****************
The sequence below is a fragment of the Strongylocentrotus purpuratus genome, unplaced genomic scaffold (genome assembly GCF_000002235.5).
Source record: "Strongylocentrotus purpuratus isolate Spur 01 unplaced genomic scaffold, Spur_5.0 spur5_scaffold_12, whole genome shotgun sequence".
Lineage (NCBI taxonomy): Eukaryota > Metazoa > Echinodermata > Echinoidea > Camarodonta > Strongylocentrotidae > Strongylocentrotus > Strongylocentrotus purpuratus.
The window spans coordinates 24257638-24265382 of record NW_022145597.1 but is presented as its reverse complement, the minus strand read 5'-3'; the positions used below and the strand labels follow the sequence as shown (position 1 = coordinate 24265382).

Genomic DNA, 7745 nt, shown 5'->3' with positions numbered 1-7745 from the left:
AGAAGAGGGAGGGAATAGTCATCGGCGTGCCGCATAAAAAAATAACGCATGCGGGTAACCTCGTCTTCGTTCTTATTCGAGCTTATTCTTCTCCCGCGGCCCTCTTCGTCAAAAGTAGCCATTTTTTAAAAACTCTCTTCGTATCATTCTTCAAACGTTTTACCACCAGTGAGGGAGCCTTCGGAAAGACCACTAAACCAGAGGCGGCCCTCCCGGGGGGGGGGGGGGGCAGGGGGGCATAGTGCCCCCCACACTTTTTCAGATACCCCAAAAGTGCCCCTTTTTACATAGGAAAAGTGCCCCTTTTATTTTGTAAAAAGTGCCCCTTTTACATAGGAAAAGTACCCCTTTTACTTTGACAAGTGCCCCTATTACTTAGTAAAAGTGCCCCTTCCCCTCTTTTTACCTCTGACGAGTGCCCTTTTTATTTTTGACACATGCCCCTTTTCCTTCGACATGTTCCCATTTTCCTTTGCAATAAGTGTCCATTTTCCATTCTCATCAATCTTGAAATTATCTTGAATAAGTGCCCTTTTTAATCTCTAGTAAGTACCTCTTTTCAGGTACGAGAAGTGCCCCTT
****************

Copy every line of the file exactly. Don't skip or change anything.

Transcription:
The sequence below is a fragment of the Strongylocentrotus purpuratus genome, unplaced genomic scaffold (genome assembly GCF_000002235.5).
Source record: "Strongylocentrotus purpuratus isolate Spur 01 unplaced genomic scaffold, Spur_5.0 spur5_scaffold_12, whole genome shotgun sequence".
Lineage (NCBI taxonomy): Eukaryota > Metazoa > Echinodermata > Echinoidea > Camarodonta > Strongylocentrotidae > Strongylocentrotus > Strongylocentrotus purpuratus.
The window spans coordinates 24257638-24265382 of record NW_022145597.1 but is presented as its reverse complement, the minus strand read 5'-3'; the positions used below and the strand labels follow the sequence as shown (position 1 = coordinate 24265382).

Genomic DNA, 7745 nt, shown 5'->3' with positions numbered 1-7745 from the left:
AGAAGAGGGAGGGAATAGTCATCGGCGTGCCGCATAAAAAAATAACGCATGCGGGTAACCTCGTCTTCGTTCTTATTCGAGCTTATTCTTCTCCCGCGGCCCTCTTCGTCAAAAGTAGCCATTTTTTAAAAACTCTCTTCGTATCATTCTTCAAACGTTTTACCACCAGTGAGGGAGCCTTCGGAAAGACCACTAAACCAGAGGCGGCCCTCCCGGGGGGGGGGGGGGGCAGGGGGGCATAGTGCCCCCCACACTTTTTCAGATACCCCAAAAGTGCCCCTTTTTACATAGGAAAAGTGCCCCTTTTATTTTGTAAAAAGTGCCCCTTTTACATAGGAAAAGTACCCCTTTTACTTTGACAAGTGCCCCTATTACTTAGTAAAAGTGCCCCTTCCCCTCTTTTTACCTCTGACGAGTGCCCTTTTTATTTTTGACACATGCCCCTTTTCCTTCGACATGTTCCCATTTTCCTTTGCAATAAGTGTCCATTTTCCATTCTCATCAATCTTGAAATTATCTTGAATAAGTGCCCTTTTTAATCTCTAGTAAGTACCTCTTTTCAGGTACGAGAAGTGCCCCTT